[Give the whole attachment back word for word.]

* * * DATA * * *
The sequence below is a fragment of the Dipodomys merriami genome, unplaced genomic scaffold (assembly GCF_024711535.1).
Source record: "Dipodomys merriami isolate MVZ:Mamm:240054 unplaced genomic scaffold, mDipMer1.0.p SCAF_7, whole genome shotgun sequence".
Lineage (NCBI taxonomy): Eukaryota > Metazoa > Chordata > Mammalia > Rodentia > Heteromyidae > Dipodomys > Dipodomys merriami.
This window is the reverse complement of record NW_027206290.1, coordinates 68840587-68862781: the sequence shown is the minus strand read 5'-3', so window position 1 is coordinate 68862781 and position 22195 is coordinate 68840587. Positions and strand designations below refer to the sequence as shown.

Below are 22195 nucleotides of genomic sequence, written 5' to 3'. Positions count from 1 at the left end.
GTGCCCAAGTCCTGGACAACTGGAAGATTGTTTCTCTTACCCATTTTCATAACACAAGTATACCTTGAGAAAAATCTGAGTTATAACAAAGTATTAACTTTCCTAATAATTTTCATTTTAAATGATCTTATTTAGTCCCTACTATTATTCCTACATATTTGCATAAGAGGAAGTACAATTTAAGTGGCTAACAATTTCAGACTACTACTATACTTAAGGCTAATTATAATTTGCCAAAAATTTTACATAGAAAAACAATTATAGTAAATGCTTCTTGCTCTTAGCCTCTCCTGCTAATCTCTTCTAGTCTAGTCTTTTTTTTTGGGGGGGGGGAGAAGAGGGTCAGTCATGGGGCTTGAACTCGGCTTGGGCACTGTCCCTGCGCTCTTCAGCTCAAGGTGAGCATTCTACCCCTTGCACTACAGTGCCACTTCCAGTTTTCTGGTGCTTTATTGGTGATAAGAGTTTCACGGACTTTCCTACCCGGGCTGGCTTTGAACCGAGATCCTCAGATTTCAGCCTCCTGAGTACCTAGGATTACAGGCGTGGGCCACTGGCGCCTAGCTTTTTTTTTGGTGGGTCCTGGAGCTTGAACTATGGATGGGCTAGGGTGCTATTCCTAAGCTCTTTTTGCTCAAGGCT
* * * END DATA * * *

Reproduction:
The sequence below is a fragment of the Dipodomys merriami genome, unplaced genomic scaffold (assembly GCF_024711535.1).
Source record: "Dipodomys merriami isolate MVZ:Mamm:240054 unplaced genomic scaffold, mDipMer1.0.p SCAF_7, whole genome shotgun sequence".
Lineage (NCBI taxonomy): Eukaryota > Metazoa > Chordata > Mammalia > Rodentia > Heteromyidae > Dipodomys > Dipodomys merriami.
This window is the reverse complement of record NW_027206290.1, coordinates 68840587-68862781: the sequence shown is the minus strand read 5'-3', so window position 1 is coordinate 68862781 and position 22195 is coordinate 68840587. Positions and strand designations below refer to the sequence as shown.

Below are 22195 nucleotides of genomic sequence, written 5' to 3'. Positions count from 1 at the left end.
GTGCCCAAGTCCTGGACAACTGGAAGATTGTTTCTCTTACCCATTTTCATAACACAAGTATACCTTGAGAAAAATCTGAGTTATAACAAAGTATTAACTTTCCTAATAATTTTCATTTTAAATGATCTTATTTAGTCCCTACTATTATTCCTACATATTTGCATAAGAGGAAGTACAATTTAAGTGGCTAACAATTTCAGACTACTACTATACTTAAGGCTAATTATAATTTGCCAAAAATTTTACATAGAAAAACAATTATAGTAAATGCTTCTTGCTCTTAGCCTCTCCTGCTAATCTCTTCTAGTCTAGTCTTTTTTTTTGGGGGGGGGGAGAAGAGGGTCAGTCATGGGGCTTGAACTCGGCTTGGGCACTGTCCCTGCGCTCTTCAGCTCAAGGTGAGCATTCTACCCCTTGCACTACAGTGCCACTTCCAGTTTTCTGGTGCTTTATTGGTGATAAGAGTTTCACGGACTTTCCTACCCGGGCTGGCTTTGAACCGAGATCCTCAGATTTCAGCCTCCTGAGTACCTAGGATTACAGGCGTGGGCCACTGGCGCCTAGCTTTTTTTTTGGTGGGTCCTGGAGCTTGAACTATGGATGGGCTAGGGTGCTATTCCTAAGCTCTTTTTGCTCAAGGCT